• If you’re feeling lonely in your free time, do something that uses your skills and concentration.
  • Leisure activities like painting, skiing or chopping wood can engross us and put us in a state of ‘flow’.
  • A meaningful activity that we enjoy works best, say researchers at Penn State University.
  • Loneliness has been linked to increased mental health problems during the pandemic.

Doing something meaningful during your free time can help you feel less lonely, according to a new study.

Researchers led by Penn State University in Pennsylvania in the United States studied loneliness and leisure time amongst international college students and older adults.

They concluded that leisure activities involving some skill and concentration were less likely to make us lonely than passive, unchallenging activities like watching television.

Leisure without loneliness

Playing the piano, painting, chopping wood, writing and skiing are all examples of these more satisfying activities, the Penn State researchers suggest.

By engrossing us, mental or physical leisure activities like these put us in a state called ‘flow’, and this is the key to feeling less lonely.

“When we enter a state of flow, we become absorbed and focused, and we experience momentary enjoyment,” explains John Dattilo, professor of recreation, park, and tourism management at Penn State. We can also be surprised by how much time has passed when we leave our state of flow, he adds.

People will find flow in different leisure activities, depending on their interests and skills, the researchers say. Ideal flow activities demand quite a bit of skill – but can’t be so difficult that they seem impossible.

What is the World Economic Forum doing about mental health?

One in four people will experience mental illness in their lives, costing the global economy an estimated $6 trillion by 2030.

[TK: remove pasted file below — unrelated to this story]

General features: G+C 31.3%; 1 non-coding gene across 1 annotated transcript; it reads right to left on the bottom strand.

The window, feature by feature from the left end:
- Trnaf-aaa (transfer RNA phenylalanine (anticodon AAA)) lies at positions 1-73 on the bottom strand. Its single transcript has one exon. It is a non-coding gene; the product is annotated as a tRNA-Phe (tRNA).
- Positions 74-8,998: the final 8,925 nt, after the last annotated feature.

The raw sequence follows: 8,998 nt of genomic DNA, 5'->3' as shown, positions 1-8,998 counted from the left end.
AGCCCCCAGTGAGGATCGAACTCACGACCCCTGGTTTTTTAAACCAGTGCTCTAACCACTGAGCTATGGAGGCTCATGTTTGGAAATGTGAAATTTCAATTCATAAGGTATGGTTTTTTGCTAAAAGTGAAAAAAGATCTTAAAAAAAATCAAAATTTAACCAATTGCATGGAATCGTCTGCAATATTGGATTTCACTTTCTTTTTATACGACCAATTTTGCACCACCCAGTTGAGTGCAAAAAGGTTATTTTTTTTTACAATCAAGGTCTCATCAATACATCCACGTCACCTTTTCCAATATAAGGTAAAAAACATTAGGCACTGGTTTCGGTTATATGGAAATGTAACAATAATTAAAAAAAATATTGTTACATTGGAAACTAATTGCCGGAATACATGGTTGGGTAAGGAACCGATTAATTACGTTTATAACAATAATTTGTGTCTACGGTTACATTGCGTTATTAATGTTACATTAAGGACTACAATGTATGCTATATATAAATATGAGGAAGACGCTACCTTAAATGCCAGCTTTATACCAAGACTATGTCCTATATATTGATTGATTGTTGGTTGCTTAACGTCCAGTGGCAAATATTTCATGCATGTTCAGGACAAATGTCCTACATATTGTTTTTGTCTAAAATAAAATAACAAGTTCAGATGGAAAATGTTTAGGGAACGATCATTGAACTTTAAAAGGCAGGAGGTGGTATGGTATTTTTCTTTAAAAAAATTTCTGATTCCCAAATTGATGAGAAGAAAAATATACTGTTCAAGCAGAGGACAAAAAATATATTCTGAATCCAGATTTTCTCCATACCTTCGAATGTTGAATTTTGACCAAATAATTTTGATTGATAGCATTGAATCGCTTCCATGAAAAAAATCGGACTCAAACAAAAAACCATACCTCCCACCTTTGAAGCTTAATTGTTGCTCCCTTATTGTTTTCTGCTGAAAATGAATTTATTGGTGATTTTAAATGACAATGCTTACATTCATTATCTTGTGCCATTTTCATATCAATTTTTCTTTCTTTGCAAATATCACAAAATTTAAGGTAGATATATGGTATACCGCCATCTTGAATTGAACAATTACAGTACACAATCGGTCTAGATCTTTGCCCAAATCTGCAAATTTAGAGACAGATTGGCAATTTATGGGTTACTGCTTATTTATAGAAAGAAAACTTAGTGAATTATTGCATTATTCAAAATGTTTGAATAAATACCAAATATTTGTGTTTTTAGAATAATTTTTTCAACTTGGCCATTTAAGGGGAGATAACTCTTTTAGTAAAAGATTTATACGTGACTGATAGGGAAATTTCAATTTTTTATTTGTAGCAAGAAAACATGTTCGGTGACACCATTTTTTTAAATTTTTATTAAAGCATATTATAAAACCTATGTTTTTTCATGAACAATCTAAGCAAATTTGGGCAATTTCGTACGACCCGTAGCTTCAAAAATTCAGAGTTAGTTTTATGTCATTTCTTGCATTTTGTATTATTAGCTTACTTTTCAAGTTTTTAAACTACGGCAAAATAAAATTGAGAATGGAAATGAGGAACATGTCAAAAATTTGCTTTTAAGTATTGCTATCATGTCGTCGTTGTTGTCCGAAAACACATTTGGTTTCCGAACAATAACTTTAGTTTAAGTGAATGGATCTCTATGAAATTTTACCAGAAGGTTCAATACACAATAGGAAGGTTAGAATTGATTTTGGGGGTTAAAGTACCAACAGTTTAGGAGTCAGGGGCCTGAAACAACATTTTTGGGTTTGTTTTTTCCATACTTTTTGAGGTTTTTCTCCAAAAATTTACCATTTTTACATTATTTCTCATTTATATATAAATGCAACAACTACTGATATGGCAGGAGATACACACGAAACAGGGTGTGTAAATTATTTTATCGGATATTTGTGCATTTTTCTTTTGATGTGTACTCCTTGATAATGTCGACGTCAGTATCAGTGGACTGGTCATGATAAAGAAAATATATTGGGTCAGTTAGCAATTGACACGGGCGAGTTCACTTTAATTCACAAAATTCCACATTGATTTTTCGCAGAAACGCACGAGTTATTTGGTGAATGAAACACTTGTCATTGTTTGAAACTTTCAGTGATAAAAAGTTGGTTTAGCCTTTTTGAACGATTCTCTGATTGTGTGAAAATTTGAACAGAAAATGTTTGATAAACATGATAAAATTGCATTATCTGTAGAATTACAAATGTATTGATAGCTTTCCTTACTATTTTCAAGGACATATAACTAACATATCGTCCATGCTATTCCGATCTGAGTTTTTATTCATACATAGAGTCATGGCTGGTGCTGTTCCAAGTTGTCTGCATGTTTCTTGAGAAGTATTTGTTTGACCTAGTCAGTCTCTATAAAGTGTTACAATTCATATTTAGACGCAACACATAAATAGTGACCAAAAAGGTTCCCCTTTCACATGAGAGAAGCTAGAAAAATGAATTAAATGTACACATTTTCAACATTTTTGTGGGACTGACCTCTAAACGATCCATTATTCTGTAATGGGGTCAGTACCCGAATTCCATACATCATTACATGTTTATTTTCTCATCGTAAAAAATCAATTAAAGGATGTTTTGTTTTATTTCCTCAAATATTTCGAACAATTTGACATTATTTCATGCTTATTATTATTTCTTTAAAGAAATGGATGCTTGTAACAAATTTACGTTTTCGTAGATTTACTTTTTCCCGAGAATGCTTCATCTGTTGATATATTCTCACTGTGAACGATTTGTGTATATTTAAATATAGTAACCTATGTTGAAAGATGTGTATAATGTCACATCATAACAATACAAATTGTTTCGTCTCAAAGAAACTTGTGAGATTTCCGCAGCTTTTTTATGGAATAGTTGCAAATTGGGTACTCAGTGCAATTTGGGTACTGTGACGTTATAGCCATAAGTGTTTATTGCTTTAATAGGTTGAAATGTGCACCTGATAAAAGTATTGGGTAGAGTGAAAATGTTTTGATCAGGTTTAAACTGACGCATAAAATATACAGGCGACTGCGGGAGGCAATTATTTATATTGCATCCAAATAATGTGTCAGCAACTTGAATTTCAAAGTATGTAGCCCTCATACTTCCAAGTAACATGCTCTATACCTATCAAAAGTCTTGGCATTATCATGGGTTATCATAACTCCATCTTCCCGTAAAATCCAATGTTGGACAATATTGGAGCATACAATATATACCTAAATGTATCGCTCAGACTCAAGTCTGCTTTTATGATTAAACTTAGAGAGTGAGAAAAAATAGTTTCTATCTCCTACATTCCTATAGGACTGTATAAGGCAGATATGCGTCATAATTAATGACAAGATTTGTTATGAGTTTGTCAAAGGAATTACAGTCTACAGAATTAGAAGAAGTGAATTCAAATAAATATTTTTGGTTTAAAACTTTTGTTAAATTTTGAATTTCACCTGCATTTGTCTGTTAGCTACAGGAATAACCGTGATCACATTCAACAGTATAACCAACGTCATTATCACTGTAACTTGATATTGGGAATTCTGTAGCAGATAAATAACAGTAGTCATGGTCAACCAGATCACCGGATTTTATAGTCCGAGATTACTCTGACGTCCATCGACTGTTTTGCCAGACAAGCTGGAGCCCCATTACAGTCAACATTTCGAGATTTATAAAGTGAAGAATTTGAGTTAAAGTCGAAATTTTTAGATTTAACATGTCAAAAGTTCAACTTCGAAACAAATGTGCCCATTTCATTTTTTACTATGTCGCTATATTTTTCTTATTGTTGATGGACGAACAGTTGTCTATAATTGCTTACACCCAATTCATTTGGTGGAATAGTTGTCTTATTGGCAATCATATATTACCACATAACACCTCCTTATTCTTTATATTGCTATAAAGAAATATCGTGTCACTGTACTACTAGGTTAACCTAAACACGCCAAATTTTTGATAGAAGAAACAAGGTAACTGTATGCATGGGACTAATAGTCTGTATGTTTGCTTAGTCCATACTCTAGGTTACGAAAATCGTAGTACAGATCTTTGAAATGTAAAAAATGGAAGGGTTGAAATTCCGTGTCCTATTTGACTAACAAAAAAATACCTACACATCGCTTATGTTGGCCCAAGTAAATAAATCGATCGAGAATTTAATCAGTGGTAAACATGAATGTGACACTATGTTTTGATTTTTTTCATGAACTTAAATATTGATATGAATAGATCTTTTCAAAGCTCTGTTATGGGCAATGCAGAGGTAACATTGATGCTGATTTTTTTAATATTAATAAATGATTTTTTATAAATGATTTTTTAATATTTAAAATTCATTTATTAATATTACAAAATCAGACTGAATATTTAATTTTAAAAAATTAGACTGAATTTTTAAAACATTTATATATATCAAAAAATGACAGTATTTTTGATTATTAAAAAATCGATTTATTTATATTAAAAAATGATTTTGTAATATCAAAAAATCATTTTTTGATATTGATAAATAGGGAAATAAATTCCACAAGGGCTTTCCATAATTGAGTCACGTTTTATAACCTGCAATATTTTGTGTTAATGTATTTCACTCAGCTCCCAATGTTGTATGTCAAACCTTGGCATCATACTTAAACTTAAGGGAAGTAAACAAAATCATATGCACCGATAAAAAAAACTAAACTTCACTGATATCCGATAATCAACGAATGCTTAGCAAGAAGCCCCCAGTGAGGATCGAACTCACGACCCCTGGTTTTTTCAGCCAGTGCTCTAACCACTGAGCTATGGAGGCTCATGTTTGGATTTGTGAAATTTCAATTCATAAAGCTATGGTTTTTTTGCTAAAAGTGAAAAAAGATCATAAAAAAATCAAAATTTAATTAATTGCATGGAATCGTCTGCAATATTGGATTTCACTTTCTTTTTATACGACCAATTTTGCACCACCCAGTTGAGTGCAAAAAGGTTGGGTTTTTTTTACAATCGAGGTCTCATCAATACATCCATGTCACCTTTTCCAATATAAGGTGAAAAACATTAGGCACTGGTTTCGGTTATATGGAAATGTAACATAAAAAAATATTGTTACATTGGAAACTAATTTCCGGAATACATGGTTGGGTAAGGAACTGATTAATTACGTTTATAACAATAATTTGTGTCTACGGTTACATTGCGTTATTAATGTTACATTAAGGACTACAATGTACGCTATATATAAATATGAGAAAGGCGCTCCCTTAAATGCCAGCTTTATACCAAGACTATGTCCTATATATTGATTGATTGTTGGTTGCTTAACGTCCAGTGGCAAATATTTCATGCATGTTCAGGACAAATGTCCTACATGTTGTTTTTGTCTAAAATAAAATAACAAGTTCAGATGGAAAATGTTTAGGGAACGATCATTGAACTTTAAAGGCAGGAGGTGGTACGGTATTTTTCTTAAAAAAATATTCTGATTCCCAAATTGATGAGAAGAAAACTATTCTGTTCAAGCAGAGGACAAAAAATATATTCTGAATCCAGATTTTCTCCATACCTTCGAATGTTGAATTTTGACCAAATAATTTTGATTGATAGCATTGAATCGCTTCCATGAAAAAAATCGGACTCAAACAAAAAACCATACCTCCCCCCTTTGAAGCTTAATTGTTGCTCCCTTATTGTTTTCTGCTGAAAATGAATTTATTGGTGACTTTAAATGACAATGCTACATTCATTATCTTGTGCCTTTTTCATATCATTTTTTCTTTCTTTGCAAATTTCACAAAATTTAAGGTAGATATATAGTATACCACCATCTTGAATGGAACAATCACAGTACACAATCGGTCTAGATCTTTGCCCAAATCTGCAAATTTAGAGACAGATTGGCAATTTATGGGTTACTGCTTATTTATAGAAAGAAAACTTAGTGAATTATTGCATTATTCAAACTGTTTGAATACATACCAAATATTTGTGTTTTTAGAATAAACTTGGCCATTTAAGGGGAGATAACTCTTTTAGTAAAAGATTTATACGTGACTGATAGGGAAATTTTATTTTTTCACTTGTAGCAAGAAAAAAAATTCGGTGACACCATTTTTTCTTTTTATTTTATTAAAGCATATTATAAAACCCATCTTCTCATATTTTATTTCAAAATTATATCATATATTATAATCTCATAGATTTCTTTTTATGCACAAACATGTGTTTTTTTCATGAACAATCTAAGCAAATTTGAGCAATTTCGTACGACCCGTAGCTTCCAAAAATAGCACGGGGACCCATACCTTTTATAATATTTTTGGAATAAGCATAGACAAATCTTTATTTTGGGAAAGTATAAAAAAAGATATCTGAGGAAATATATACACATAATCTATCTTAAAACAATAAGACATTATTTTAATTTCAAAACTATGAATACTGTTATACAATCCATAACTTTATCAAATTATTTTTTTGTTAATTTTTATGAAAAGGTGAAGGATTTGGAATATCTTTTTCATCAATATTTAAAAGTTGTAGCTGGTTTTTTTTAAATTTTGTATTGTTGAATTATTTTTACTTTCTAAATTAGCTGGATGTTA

Mental ill-health is the leading cause of disability and poor life outcomes in young people aged 10–24 years, contributing up to 45% of the overall burden of disease in this age-group. Yet globally, young people have the worst access to youth mental health care within the lifespan and across all the stages of illness (particularly during the early stages).

In response, the Forum has launched a global dialogue series to discuss the ideas, tools and architecture in which public and private stakeholders can build an ecosystem for health promotion and disease management on mental health.

One of the current key priorities is to support global efforts toward mental health outcomes - promoting key recommendations toward achieving the global targets on mental health, such as the WHO Knowledge-Action-Portal and the Countdown Global Mental Health

Read more about the work of our Platform for Shaping the Future of Health and Healthcare, and contact us to get involved.

Do a leisure activity you enjoy

They also need to be meaningful – in that they’re activities we enjoy. Dattilo makes the point that nursing home residents who didn’t enjoy playing bingo when they were younger are unlikely to enjoy it now.

These flow activities that absorb and challenge us are even more effective at reducing loneliness than being around other people, the researchers found.

This is important in the context of the pandemic, when people were isolated because of lockdown restrictions.

Pandemic loneliness

Multiple studies have shown the negative impact of COVID-19 on mental health, including loneliness.

One study of people aged 50 and older from 26 European countries found those feeling more lonely were up to 10 times more at risk of depressed mood, anxiety symptoms and sleep problems.

In Australia, surveys of 2,000 people from 18 to 88 found many reporting that the quality and size of their friendships had shrunk. Even months after lockdown, the enduring feeling was of people withdrawing and having fewer social interactions.

“Loneliness is a serious social and health issue, linked to poor mental health and early death,” the researchers at Sydney and Wollongong universities said.

Being in green spaces, and spending time with people who share our values can help reduce loneliness, mental health experts at King’s College London suggest.

Chart showing how common loneliness is in different countries.
Anyone can feel lonely, anywhere, but new research suggests leisure activities involving skill and concentration can help.
Image: Statista

Youth mental health

Mental health and wellbeing is a particular issue amongst young people and is often linked to conditions like poverty, social inequality, exposure to war and educational availability, according to the World Economic Forum.

It is calling for innovative solutions through its Youth Mental Health Challenge on UpLink, a digital platform launched by the Forum and its partners to crowdsource innovative solutions to the world’s biggest problems.